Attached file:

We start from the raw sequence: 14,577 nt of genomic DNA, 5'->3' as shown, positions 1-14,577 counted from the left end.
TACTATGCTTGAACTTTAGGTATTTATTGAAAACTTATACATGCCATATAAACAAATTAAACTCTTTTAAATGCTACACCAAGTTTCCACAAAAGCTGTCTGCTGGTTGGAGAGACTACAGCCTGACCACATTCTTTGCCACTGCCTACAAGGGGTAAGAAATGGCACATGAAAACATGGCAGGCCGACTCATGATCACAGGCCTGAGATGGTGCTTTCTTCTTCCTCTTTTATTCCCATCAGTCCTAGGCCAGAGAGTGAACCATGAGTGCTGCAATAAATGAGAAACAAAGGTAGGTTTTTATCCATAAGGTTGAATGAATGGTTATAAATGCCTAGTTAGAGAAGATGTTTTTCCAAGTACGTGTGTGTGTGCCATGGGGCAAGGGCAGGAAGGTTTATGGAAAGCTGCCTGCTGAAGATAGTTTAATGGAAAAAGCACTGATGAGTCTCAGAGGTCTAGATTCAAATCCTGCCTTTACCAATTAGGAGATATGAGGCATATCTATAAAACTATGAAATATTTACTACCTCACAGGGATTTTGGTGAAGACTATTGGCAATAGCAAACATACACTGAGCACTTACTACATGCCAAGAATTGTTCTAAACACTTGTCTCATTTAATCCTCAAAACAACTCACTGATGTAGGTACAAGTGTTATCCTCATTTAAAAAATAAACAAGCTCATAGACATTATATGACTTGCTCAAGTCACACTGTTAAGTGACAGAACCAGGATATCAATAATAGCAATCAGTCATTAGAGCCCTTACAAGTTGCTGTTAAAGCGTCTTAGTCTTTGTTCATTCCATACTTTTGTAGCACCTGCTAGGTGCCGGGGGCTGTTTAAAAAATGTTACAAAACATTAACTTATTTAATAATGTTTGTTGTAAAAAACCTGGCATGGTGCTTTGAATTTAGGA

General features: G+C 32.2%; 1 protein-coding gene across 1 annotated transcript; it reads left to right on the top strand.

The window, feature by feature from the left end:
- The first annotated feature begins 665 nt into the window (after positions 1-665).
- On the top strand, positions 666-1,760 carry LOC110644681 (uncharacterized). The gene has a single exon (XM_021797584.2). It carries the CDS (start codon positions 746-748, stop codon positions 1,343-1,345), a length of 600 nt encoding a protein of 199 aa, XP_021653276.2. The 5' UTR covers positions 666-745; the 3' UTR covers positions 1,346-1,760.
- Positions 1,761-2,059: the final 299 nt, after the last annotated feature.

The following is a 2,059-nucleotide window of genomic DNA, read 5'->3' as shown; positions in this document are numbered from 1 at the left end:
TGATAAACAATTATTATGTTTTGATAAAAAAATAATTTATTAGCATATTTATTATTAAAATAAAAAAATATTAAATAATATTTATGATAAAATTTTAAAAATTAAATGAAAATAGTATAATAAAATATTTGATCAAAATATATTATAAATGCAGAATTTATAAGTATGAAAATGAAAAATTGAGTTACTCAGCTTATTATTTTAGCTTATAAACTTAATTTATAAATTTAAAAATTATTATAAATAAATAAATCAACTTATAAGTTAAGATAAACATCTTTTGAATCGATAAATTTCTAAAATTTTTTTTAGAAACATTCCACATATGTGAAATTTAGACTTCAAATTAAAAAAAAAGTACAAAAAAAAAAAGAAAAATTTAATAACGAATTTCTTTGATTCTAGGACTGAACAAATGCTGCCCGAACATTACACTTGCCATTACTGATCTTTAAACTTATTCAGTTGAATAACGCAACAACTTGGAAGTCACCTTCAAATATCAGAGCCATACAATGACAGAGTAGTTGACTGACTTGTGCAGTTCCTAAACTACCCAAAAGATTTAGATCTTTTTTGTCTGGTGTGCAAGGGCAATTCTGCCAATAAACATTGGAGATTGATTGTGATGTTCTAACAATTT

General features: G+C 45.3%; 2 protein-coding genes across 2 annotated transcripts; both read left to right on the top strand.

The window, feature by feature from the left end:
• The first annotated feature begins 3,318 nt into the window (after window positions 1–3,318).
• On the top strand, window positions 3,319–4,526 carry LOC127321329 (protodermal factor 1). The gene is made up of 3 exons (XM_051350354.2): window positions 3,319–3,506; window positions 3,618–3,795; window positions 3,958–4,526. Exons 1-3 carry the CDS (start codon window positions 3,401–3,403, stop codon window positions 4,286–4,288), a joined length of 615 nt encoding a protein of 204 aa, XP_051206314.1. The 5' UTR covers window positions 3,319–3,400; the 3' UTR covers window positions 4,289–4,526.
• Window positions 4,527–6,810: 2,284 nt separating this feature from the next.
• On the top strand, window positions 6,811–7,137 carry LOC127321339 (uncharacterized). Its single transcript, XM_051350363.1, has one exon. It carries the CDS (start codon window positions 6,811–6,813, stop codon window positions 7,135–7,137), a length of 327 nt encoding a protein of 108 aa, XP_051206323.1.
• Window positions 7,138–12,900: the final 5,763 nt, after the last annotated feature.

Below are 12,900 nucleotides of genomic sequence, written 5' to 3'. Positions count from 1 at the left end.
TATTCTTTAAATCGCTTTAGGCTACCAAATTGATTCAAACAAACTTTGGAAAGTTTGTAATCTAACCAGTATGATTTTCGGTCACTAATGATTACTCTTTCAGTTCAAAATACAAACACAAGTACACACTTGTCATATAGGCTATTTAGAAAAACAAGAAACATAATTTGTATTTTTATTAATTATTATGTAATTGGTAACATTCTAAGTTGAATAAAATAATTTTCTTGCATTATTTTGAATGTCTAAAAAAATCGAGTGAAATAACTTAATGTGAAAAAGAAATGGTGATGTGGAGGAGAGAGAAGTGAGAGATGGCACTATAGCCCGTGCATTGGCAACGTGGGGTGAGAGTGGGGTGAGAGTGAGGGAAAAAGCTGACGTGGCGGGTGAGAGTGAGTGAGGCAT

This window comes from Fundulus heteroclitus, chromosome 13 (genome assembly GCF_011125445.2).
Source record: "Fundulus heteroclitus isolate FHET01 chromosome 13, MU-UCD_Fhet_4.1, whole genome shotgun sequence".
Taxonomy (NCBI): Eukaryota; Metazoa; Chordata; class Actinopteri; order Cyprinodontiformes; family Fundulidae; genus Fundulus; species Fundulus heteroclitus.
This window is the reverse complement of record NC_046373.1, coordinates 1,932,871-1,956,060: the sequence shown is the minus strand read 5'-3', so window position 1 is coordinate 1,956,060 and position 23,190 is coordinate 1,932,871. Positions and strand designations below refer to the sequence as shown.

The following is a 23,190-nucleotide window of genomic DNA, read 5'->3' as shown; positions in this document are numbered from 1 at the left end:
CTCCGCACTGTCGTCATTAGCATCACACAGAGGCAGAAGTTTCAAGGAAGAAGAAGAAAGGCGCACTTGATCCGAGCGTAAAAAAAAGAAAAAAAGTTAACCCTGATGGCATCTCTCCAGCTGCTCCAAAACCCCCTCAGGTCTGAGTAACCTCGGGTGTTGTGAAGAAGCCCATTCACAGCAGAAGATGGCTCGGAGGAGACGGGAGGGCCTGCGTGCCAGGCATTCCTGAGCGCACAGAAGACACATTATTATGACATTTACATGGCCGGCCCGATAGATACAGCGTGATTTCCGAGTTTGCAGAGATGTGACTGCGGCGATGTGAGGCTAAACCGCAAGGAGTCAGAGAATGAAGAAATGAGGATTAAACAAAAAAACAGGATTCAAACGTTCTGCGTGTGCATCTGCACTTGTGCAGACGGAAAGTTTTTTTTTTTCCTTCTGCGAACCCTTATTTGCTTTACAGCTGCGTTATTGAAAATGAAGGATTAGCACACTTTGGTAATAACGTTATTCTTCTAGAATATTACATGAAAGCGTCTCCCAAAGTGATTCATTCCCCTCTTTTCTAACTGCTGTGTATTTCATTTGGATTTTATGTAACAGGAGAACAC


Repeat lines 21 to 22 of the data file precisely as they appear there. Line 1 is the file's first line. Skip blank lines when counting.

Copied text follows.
Taxonomy (NCBI): Eukaryota; Metazoa; Chordata; class Actinopteri; order Cyprinodontiformes; family Fundulidae; genus Fundulus; species Fundulus heteroclitus.
This window is the reverse complement of record NC_046373.1, coordinates 1,932,871-1,956,060: the sequence shown is the minus strand read 5'-3', so window position 1 is coordinate 1,956,060 and position 23,190 is coordinate 1,932,871. Positions and strand designations below refer to the sequence as shown.